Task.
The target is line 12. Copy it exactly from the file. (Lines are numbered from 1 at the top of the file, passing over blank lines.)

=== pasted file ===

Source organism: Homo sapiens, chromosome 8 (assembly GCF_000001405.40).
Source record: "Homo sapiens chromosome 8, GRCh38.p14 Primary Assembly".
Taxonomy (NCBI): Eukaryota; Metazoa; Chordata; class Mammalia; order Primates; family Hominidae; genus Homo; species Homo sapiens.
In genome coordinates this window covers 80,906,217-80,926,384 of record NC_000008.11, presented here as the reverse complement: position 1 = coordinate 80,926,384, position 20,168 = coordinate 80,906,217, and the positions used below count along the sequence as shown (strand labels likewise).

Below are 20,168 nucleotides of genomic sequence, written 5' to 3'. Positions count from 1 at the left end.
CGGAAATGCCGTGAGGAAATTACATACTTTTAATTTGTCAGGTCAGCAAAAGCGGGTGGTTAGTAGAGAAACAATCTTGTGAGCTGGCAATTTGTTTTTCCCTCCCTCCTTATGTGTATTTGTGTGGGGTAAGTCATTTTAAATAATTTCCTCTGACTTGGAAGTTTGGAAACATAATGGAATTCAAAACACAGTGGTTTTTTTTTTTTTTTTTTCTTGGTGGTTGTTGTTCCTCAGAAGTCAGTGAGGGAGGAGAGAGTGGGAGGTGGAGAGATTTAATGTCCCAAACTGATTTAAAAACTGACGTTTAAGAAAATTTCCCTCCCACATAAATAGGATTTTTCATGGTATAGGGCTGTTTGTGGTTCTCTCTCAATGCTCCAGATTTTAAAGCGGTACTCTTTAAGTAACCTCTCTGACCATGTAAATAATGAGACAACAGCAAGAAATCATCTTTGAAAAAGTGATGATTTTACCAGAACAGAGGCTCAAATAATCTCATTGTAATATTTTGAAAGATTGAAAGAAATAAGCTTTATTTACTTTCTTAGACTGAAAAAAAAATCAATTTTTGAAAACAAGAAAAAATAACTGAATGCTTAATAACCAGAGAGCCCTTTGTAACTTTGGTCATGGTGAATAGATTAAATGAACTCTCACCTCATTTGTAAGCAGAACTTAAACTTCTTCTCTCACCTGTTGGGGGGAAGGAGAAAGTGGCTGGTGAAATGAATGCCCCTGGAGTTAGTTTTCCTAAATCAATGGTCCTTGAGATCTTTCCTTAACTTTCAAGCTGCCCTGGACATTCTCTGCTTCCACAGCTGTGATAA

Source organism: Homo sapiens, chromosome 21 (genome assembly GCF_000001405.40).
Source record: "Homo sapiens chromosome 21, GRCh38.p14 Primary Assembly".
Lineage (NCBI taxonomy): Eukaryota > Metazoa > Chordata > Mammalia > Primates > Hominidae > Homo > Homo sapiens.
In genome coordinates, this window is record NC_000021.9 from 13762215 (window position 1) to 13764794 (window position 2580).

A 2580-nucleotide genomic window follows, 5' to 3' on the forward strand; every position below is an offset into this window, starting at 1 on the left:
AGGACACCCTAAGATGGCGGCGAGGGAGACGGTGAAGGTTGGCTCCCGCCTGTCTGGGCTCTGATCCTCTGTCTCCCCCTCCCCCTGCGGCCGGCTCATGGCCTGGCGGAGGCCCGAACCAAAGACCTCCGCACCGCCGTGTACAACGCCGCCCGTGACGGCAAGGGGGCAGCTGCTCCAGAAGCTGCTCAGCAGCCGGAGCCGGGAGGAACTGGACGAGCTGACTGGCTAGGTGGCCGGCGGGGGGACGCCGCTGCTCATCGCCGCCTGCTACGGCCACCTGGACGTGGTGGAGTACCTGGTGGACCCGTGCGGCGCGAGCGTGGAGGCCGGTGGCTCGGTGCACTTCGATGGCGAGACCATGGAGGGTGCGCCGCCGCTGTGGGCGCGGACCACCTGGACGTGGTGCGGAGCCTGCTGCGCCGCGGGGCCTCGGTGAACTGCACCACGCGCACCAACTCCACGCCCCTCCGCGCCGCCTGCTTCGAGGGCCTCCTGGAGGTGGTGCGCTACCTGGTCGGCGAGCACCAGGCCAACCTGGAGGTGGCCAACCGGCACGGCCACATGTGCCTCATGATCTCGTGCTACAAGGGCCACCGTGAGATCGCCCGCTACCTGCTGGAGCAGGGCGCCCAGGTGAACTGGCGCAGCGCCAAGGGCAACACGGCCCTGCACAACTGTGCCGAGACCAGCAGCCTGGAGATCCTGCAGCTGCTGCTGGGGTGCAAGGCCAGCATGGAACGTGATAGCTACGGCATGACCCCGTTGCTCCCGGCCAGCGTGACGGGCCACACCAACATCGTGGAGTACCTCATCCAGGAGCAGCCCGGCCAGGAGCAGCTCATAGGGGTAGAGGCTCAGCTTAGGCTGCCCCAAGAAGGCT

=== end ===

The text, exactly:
AGGACACCCTAAGATGGCGGCGAGGGAGACGGTGAAGGTTGGCTCCCGCCTGTCTGGGCTCTGATCCTCTGTCTCCCCCTCCCCCTGCGGCCGGCTCATGGCCTGGCGGAGGCCCGAACCAAAGACCTCCGCACCGCCGTGTACAACGCCGCCCGTGACGGCAAGGGGGCAGCTGCTCCAGAAGCTGCTCAGCAGCCGGAGCCGGGAGGAACTGGACGAGCTGACTGGCTAGGTGGCCGGCGGGGGGACGCCGCTGCTCATCGCCGCCTGCTACGGCCACCTGGACGTGGTGGAGTACCTGGTGGACCCGTGCGGCGCGAGCGTGGAGGCCGGTGGCTCGGTGCACTTCGATGGCGAGACCATGGAGGGTGCGCCGCCGCTGTGGGCGCGGACCACCTGGACGTGGTGCGGAGCCTGCTGCGCCGCGGGGCCTCGGTGAACTGCACCACGCGCACCAACTCCACGCCCCTCCGCGCCGCCTGCTTCGAGGGCCTCCTGGAGGTGGTGCGCTACCTGGTCGGCGAGCACCAGGCCAACCTGGAGGTGGCCAACCGGCACGGCCACATGTGCCTCATGATCTCGTGCTACAAGGGCCACCGTGAGATCGCCCGCTACCTGCTGGAGCAGGGCGCCCAGGTGAACTGGCGCAGCGCCAAGGGCAACACGGCCCTGCACAACTGTGCCGAGACCAGCAGCCTGGAGATCCTGCAGCTGCTGCTGGGGTGCAAGGCCAGCATGGAACGTGATAGCTACGGCATGACCCCGTTGCTCCCGGCCAGCGTGACGGGCCACACCAACATCGTGGAGTACCTCATCCAGGAGCAGCCCGGCCAGGAGCAGCTCATAGGGGTAGAGGCTCAGCTTAGGCTGCCCCAAGAAGGCT